Biopsychosocial factors of gaming disorder": A systematic review employing screening tools with well-defined psychometric properties

Chang R. S., Lee, M., Im, J., Choi, K.-H., Kim, J., Chey, J., Shin, S.-H., & Ahn, W.-Y. 2022. PsyArXiv


Background and aims: Considering the growing number of gamers worldwide and increasing public concerns regarding the negative consequences of problematic gaming, the aim of the present systematic review was to provide a comprehensive overview of gaming disorder (GD) by identifying empirical studies investigating biological, psychological, and social factors of GD using screening tools with well-defined psychometric properties.

Methods: A systematic literature search was conducted through PsycINFO, PubMed, RISS, and KISS, and papers published up to January 2022 were included. Studies were screened based on the GD diagnostic tool usage, and only five scales with well-established psychometric properties were included. A total of 93 studies were included in the synthesis, and the results were classified into three groups based on biological, psychological, and social factors.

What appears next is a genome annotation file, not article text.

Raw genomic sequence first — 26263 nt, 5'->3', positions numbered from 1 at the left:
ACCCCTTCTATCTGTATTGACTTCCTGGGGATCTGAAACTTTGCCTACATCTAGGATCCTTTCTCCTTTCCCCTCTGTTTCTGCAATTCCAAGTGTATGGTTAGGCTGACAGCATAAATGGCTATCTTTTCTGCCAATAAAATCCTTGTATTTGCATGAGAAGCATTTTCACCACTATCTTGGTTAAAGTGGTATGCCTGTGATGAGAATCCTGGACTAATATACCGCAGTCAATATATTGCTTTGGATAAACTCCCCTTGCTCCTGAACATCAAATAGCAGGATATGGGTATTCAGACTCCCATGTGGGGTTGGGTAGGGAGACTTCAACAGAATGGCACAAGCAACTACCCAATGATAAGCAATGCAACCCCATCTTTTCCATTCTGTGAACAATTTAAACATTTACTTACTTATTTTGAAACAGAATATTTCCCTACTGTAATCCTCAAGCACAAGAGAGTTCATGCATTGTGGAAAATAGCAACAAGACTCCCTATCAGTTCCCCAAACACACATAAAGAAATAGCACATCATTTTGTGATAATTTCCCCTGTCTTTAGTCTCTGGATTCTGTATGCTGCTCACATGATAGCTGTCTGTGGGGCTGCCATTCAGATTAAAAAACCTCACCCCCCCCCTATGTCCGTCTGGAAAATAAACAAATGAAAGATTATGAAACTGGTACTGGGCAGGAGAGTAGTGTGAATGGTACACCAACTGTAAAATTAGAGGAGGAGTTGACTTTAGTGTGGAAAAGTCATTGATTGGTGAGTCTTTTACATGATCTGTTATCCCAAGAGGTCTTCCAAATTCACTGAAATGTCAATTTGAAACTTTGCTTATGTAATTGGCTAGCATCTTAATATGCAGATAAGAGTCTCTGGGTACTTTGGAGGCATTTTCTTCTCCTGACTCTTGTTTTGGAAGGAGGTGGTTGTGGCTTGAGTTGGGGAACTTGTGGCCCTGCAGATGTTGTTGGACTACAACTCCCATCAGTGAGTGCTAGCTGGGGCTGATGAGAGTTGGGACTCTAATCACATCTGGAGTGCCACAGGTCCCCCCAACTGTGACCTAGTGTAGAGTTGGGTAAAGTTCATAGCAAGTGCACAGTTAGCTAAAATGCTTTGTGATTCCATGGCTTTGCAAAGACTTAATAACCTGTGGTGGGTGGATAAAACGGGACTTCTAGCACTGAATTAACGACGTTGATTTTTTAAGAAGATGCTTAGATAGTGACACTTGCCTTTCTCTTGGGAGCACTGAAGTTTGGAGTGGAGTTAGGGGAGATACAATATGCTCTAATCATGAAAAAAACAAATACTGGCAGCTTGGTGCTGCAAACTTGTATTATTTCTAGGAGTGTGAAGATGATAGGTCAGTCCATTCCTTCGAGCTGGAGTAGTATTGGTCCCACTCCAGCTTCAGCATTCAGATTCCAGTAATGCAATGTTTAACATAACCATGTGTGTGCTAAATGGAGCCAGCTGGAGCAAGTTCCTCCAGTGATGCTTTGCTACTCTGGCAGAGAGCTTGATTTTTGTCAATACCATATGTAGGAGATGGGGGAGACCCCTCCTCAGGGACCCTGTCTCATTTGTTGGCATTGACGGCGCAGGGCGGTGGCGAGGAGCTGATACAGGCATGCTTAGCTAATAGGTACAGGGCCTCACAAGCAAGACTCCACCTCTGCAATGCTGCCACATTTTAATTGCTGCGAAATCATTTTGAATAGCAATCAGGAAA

Results: Biological factors (n=8) included reward, self-concept, brain structure, and functional connectivity. Psychological factors (n=67) included psychiatric symptoms, psychological health, emotion regulation, personality traits, and other dimensions. Social factors (n=29) included family, social interaction, culture, school, and social support.

Discussion: When the excess amount of assessment tools with varying psychometric properties were controlled for, mixed results were observed with regards to impulsivity, social relations, and family-related factors, and some domains suffered from a lack of study results to confirm any relevant patterns.

Conclusions: More longitudinal and neurobiological studies, consensus on a diagnostic tool with well-defined psychometric properties, and an in-depth understanding of gaming-related factors should be established to settle the debate regarding psychometric weaknesses of the current diagnostic system and for GD to gain greater legitimacy in the field of behavioral addiction.